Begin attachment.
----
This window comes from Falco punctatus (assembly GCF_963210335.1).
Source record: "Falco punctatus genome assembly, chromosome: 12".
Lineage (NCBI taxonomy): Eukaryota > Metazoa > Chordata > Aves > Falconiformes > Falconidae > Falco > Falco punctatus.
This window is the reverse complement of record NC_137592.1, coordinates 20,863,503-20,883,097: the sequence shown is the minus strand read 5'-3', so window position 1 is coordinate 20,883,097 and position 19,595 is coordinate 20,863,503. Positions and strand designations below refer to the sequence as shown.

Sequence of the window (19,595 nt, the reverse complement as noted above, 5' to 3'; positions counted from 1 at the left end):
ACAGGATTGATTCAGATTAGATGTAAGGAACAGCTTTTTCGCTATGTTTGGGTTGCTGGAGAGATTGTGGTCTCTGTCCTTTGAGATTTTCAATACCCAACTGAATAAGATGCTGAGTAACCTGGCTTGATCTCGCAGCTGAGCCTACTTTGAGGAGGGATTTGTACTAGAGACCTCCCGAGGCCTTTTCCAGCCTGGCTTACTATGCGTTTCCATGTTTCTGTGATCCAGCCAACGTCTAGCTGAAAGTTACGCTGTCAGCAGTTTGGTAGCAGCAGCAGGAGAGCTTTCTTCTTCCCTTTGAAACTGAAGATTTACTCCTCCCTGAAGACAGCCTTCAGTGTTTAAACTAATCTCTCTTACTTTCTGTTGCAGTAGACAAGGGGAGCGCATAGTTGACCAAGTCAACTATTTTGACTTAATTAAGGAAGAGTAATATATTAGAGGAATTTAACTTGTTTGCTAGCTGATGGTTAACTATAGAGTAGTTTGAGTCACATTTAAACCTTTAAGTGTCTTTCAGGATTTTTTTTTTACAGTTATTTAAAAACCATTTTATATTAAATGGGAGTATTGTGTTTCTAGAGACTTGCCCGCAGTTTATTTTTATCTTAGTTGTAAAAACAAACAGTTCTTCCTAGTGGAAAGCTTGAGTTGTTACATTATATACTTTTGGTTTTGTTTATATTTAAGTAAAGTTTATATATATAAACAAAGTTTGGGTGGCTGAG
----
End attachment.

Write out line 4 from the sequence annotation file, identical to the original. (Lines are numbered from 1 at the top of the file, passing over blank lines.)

This window is the reverse complement of record NC_137592.1, coordinates 20,863,503-20,883,097: the sequence shown is the minus strand read 5'-3', so window position 1 is coordinate 20,883,097 and position 19,595 is coordinate 20,863,503. Positions and strand designations below refer to the sequence as shown.